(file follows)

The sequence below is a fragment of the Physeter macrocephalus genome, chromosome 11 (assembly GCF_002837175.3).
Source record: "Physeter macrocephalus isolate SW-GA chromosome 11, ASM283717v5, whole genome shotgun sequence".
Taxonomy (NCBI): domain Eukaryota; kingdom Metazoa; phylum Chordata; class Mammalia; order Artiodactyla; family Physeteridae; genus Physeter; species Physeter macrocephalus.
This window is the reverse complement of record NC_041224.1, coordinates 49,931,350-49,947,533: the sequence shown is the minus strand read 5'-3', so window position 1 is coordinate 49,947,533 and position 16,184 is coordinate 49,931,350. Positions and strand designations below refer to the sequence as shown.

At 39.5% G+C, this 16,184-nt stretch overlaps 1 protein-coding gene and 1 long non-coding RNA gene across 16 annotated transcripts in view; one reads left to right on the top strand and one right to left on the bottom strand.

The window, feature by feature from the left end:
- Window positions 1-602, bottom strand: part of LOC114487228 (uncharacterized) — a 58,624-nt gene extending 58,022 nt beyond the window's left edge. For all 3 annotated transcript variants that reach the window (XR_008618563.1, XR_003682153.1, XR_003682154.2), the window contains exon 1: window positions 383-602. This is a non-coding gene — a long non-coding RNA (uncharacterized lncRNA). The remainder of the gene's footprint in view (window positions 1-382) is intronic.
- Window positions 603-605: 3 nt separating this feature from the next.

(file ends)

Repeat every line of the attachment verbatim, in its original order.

The sequence below is a fragment of the Physeter macrocephalus genome, chromosome 11 (assembly GCF_002837175.3).
Source record: "Physeter macrocephalus isolate SW-GA chromosome 11, ASM283717v5, whole genome shotgun sequence".
Taxonomy (NCBI): domain Eukaryota; kingdom Metazoa; phylum Chordata; class Mammalia; order Artiodactyla; family Physeteridae; genus Physeter; species Physeter macrocephalus.
This window is the reverse complement of record NC_041224.1, coordinates 49,931,350-49,947,533: the sequence shown is the minus strand read 5'-3', so window position 1 is coordinate 49,947,533 and position 16,184 is coordinate 49,931,350. Positions and strand designations below refer to the sequence as shown.

At 39.5% G+C, this 16,184-nt stretch overlaps 1 protein-coding gene and 1 long non-coding RNA gene across 16 annotated transcripts in view; one reads left to right on the top strand and one right to left on the bottom strand.

The window, feature by feature from the left end:
- Window positions 1-602, bottom strand: part of LOC114487228 (uncharacterized) — a 58,624-nt gene extending 58,022 nt beyond the window's left edge. For all 3 annotated transcript variants that reach the window (XR_008618563.1, XR_003682153.1, XR_003682154.2), the window contains exon 1: window positions 383-602. This is a non-coding gene — a long non-coding RNA (uncharacterized lncRNA). The remainder of the gene's footprint in view (window positions 1-382) is intronic.
- Window positions 603-605: 3 nt separating this feature from the next.